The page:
January is considered to be the most depressing month of the year.
Famous for “Blue Monday” - the third Monday into the new year - the January blues are also associated with a genuine medical condition called Seasonal Affective Disorder (SAD).
A number of factors can cause low mood around this time of year and personal circumstances may play a large part.
January is one of the darkest and coldest months of the year, but unlike December, there are no twinkling lights, social festivities and feasting with the family to look forward to.
Instead, we are more likely to be faced with financial struggles, less indulgent foods, coughs, colds and tummy bugs that lurk after a stressful festive season.
It feels like a long month and February only promises more winter to follow.
Our New Year positivity can soon fade when we realise we’re in the deepest part of winter.
My personal belief is that January should be a time for self care.
Historically, food would be more scarce at this time of year and due to the low light levels, our ability to hunt, farm and forage would be compromised, leading to shorter work days and more time spent indoors, resting.
The darker nights mean we’re exposed to less sunlight which affects our production of melatonin and serotonin.
Melatonin makes us feel sleepy and serotonin regulates our mood, appetite and sleep quality.
When these things are out of balance, it can lead us to feelings of low mood and depression.
In our modern world, our hours don’t change with the seasons, so we need to take extra care of ourselves during these darker months.
Anything that gives us an endorphin boost can help us battle SAD and the January blues.
Spend time with people you love and avoid isolating yourself for periods that last too long.
Get as much natural sunlight as you can, ideally while exercising, for an extra boost of feel good hormones.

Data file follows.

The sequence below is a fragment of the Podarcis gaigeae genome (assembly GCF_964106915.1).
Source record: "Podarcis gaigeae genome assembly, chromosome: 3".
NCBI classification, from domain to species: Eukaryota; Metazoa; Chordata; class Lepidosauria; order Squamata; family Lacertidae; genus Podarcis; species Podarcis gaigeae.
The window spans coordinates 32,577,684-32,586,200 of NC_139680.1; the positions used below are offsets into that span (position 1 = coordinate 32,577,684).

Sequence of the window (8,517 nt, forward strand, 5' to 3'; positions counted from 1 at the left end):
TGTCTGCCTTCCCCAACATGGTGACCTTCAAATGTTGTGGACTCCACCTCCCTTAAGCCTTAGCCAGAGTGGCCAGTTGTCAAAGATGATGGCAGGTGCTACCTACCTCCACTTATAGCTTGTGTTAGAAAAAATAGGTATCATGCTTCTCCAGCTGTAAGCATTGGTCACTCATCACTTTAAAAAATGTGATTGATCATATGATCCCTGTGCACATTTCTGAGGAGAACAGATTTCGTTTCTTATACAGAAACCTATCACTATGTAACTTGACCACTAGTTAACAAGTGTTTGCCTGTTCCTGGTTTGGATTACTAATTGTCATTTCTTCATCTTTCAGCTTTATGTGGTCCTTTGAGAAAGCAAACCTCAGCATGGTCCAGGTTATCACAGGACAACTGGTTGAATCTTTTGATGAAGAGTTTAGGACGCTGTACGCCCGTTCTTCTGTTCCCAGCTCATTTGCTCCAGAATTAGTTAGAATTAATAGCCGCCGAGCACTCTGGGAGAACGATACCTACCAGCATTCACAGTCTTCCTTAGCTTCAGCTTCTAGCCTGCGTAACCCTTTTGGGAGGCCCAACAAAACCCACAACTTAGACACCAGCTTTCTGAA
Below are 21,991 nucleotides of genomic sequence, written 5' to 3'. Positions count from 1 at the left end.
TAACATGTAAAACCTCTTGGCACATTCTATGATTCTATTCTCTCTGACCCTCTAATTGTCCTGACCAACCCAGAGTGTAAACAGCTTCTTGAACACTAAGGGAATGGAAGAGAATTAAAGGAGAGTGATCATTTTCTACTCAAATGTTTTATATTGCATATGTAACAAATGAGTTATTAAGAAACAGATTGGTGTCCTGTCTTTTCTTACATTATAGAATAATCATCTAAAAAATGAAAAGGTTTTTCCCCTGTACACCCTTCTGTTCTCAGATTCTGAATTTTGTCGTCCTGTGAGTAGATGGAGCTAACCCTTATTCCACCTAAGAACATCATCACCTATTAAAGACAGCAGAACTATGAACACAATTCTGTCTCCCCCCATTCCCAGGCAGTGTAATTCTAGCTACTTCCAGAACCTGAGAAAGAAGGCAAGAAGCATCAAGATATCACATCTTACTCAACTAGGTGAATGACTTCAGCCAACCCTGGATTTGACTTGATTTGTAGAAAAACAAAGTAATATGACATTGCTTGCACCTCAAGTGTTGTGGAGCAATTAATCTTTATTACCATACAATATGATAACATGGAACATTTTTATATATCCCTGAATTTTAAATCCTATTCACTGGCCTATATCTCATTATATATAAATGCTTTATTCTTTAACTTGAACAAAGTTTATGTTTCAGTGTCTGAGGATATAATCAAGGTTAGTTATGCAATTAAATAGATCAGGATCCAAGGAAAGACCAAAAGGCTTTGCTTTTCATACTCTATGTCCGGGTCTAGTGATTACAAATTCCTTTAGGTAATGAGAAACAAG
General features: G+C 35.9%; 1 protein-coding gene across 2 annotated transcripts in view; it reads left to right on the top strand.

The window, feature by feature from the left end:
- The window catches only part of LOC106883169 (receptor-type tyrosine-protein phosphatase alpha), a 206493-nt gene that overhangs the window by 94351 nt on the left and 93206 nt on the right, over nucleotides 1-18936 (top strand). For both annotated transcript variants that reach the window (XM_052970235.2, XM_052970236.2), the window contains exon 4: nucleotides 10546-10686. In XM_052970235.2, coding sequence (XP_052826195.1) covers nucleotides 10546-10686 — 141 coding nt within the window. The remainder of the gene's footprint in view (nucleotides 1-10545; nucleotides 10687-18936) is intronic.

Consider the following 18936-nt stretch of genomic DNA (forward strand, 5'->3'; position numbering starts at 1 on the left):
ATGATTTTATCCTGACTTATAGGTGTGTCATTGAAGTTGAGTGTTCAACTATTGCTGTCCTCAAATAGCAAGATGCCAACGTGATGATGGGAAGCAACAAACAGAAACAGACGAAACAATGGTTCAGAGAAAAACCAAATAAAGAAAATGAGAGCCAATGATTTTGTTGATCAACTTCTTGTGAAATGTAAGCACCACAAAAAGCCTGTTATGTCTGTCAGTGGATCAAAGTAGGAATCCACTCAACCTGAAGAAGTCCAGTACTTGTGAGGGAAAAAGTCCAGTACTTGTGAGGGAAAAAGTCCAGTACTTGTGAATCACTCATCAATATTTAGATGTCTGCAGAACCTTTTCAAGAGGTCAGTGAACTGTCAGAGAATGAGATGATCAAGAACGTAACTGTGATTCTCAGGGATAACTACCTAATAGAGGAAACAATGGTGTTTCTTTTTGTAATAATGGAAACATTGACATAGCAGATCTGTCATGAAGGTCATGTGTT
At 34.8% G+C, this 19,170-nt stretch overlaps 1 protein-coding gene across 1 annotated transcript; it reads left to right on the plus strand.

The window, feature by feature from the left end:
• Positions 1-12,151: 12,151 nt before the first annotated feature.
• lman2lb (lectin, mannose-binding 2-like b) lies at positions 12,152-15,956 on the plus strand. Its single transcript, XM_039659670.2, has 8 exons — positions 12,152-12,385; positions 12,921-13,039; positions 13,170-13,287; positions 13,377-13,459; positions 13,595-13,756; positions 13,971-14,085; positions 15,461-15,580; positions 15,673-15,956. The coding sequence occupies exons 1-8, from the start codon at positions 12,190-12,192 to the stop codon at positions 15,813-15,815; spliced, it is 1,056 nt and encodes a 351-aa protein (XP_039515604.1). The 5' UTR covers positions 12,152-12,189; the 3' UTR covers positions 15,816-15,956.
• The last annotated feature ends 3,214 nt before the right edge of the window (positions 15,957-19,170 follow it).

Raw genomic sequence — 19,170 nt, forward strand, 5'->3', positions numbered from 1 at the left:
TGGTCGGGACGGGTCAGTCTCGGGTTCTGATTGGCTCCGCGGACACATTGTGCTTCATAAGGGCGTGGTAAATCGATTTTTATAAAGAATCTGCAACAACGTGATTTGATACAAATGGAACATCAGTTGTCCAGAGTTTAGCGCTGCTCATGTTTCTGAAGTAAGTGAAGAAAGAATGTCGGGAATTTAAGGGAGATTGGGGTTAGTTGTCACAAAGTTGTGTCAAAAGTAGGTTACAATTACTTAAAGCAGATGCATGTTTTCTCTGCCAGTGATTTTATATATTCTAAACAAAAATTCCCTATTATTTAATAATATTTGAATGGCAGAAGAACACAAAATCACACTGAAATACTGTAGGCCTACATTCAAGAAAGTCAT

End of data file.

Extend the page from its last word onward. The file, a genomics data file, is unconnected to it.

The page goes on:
Although you may feel sleepy, getting outdoors to exercise can lift our energy, rather than deplete it.
It would be a good idea to get your vitamin D levels checked, which can be done through your GP or by sending away for a private test.
Low levels of vitamin D are associated with low mood and depleted immunity and our main source of this vital nutrient is sunshine.
If you’re finding your mood unmanageable around this time of year, your doctor may offer you antidepressant medication but not everyone feels comfortable turning to medication for a temporary problem.
If you know that your SAD or low mood usually lifts by February-March, you may be tempted to just push through.
I know that for me this is certainly the case.
This year more than any other, I’m sleeping poorly and finding it difficult to motivate myself in the mornings.
I spend a substantial portion of my day looking forward to bedtime and my interest in exercise has plummeted.
As someone who is usually excited to face the day, I find these new feelings uncharacteristic and worrying, so I’ve decided to do something about it.
For many people, antidepressants can be vital, but I don’t quite feel like they are necessary for me.
Instead, I’m turning to my usual herbs for a short term boost until the days get lighter.
L-5HTP may sound like a licence plate or postcode but it’s actually an amino acid that helps the brain regulate melatonin and serotonin levels.
Known affectionately by some of our older customers as “postcode pills” this is certainly the time of year to bring them out.
When taking L-5HTP, I don’t usually realise they’ve been effective until I start forgetting to take them.
One I’ll notice the forgotten bottle on the counter top and realise that I’m back to my usual exercise routine, that I went out walking with friends at the weekend and that I no longer spend my days yawning and feeling sad.
I like to think of them as “banishing the mope” that lurks around our January days, threatening to suck all the joy from everything.
For more information on this or other subjects in Nicola’s writings, contact her at her clinic Health and Herbs in Pedder Street, Morecambe, on 01524 413733.